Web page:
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• Abstract

SECTION 1

SECTION 2

## PRINCIPLE OF OPERATION

An LFM waveform of duration $T$, bandwidth $B$, and central radio frequency $f_{\rm RF}$ can be expressed as TeX Source $$A_{\rm LFM}(t) = A_{0}\cos\left(2\pi f_{\rm RF}t + \pi{B \over T}t^{2}\right){\rm rect}\left({t \over T}\right)\eqno{\hbox{(1)}}$$ where $A_{0}$ is a constant magnitude, $t$ denotes time, and ${\rm rect}(\xi) = 1$ for $\vert\xi\vert\leq 0.5$ and equals zero elsewhere. The instantaneous frequency $f(t)$ of the waveform is linearly sweeping between $f_{\rm RF}\pm (1/2) B$ along the waveform duration $T$. The same waveform delayed by $\tau$ is given by TeX Source $$A_{\rm LFM}(t - \tau) = A_{0}\cos\left[-2\pi f_{\rm RF}\tau + \pi{B \over T}\tau^{2} + 2\pi\left(f_{\rm RF} - {B \over T}\tau\right)t + \pi{B \over T}t^{2}\right]{\rm rect}\left({t - \tau \over T}\right).\eqno{\hbox{(2)}}$$

The delayed waveform is approximated by the introduction of a phase offset $\Delta\varphi$ and a frequency offset $\Delta f$ to (1) so that [11] TeX Source $$A_{\rm LFM}^{\rm offset}(t) = A_{0}\cos\left[\Delta\varphi + 2\pi \left(f_{\rm RF} + \Delta f\right)t + \pi{B \over T}t^{2}\right]{\rm rect}\left({t \over T}\right).\eqno{\hbox{(3)}}$$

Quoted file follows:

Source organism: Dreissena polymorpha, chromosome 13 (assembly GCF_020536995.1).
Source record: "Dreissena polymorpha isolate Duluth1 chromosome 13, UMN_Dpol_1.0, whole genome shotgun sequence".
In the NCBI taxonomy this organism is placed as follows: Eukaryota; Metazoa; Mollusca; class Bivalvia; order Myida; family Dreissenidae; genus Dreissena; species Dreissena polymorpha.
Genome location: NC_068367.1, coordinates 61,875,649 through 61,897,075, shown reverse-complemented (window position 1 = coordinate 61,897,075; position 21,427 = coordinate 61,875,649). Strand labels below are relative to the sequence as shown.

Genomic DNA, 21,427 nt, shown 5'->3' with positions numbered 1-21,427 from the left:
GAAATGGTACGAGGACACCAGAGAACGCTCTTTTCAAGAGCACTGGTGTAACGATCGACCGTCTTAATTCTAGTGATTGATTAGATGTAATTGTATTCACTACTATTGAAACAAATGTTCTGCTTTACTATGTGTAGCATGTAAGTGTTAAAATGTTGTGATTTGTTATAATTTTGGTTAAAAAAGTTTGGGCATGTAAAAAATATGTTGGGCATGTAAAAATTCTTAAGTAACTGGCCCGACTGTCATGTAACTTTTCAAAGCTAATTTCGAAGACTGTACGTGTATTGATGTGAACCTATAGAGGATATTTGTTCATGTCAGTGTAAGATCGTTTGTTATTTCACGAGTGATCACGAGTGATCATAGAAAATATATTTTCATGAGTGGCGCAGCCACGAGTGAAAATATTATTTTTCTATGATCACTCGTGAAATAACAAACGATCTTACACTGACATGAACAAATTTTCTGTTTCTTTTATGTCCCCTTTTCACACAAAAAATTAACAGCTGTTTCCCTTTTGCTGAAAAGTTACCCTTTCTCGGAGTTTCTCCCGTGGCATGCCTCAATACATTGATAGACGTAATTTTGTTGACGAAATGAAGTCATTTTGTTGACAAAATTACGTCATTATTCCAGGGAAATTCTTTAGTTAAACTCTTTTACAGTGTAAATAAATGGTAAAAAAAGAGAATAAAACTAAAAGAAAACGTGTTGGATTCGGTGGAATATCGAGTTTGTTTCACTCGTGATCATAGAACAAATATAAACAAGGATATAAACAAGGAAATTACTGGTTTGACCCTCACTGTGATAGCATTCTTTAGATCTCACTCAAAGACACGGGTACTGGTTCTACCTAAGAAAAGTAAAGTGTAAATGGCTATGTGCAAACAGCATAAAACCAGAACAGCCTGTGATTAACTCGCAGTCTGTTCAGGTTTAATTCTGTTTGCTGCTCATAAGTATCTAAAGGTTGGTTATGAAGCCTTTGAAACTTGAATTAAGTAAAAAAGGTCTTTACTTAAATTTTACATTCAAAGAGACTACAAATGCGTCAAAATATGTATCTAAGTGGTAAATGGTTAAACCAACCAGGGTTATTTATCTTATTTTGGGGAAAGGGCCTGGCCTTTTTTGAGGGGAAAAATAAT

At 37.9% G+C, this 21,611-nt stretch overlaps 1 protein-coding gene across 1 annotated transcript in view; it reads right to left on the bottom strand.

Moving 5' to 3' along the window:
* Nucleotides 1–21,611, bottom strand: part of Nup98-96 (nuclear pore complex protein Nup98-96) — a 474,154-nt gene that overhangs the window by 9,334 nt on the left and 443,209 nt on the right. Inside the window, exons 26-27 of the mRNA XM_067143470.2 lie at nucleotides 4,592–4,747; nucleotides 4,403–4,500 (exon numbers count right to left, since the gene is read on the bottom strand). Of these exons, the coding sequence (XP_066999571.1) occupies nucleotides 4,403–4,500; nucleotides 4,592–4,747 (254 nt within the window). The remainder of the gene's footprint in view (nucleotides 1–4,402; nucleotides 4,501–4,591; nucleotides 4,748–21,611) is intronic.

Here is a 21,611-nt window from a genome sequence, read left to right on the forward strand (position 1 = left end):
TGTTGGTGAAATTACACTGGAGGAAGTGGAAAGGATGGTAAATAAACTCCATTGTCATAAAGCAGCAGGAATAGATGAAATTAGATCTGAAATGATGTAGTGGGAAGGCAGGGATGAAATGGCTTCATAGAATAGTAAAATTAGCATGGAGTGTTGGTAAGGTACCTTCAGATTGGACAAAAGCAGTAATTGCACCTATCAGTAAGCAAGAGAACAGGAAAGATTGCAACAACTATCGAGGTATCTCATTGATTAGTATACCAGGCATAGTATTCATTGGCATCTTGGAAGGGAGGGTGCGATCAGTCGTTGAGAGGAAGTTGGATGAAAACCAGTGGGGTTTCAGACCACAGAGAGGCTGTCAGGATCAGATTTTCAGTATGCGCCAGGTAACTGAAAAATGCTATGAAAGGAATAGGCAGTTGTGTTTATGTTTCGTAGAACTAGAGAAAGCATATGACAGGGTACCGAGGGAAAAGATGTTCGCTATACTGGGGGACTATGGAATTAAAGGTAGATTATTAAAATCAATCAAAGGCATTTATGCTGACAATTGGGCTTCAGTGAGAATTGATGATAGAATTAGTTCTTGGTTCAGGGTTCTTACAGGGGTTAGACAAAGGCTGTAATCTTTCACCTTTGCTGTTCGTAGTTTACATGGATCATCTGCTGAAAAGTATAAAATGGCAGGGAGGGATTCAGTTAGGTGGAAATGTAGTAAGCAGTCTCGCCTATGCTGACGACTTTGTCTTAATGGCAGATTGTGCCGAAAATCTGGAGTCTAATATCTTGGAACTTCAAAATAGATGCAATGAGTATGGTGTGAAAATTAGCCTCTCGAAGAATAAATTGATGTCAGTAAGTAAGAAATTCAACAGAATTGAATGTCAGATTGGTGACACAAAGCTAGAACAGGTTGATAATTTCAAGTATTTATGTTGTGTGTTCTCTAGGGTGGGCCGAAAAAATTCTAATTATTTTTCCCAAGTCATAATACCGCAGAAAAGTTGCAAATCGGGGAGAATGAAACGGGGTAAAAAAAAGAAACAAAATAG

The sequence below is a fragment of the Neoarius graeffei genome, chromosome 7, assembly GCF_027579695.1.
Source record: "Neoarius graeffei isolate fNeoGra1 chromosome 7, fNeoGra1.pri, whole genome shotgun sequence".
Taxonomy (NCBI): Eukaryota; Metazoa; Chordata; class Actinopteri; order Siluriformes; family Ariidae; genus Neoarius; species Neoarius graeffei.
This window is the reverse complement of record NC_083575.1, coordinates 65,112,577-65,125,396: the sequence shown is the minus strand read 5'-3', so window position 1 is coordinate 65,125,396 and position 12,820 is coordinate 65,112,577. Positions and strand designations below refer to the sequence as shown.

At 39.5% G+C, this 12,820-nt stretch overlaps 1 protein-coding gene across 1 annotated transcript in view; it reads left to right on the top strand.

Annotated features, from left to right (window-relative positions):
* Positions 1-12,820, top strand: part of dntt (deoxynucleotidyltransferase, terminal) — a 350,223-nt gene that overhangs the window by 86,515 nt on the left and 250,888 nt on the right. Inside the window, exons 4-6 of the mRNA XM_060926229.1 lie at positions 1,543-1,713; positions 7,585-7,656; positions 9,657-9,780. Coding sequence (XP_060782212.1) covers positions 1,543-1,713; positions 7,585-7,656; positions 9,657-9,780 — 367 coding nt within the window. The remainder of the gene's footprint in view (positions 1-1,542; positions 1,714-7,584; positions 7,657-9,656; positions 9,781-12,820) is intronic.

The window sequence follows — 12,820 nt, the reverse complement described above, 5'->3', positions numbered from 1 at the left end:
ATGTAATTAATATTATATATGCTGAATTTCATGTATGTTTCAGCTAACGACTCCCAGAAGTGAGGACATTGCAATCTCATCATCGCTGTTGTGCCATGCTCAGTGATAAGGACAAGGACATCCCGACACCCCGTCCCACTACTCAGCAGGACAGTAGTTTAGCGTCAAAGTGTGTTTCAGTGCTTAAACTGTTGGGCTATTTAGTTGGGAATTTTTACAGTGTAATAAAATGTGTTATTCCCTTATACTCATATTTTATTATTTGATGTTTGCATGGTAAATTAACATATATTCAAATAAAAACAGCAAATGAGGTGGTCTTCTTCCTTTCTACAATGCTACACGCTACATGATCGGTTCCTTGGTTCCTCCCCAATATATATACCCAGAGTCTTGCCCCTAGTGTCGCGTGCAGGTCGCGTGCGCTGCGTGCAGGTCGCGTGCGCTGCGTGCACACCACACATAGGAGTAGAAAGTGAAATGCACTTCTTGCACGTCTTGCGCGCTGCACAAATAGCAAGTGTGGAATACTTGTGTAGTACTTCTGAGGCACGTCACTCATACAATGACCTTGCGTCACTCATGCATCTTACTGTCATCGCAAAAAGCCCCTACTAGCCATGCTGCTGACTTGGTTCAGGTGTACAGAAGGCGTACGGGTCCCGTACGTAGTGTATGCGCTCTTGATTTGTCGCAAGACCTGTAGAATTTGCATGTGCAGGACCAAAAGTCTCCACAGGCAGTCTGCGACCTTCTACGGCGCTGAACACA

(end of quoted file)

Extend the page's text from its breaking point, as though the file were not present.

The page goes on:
Provided that TeX Source \eqalignno{\Delta f = &\, -{B\tau \over T}&\hbox{(4)}\cr \Delta\varphi = &\, -2\pi f_{\rm RF}\tau + \pi {B\tau^{2} \over T}.&\hbox{(5)}}

When (4) and (5) are met, differences between (3) and (2) are confined to the edges of the rectangular temporal window, which is not delayed. As long as $\tau\ll T$ (or, equivalently, $\Delta f\ll B$), the differences between the offset waveform and the “truly delayed” one are negligible. Since $T$ typically equals many microseconds, substantial delays to the impulse response are possible without excessive distortion. The impulse response function of the offset waveform is calculated as its cross-correlation with a replica of the original signal [1] TeX Source $$h(\xi) = \int\limits_{- \infty}^{\infty}A_{\rm LFM}(t)A_{\rm LFM}^{\rm offset}(t + \xi)\, {\rm d}t.\eqno{\hbox{(6)}}$$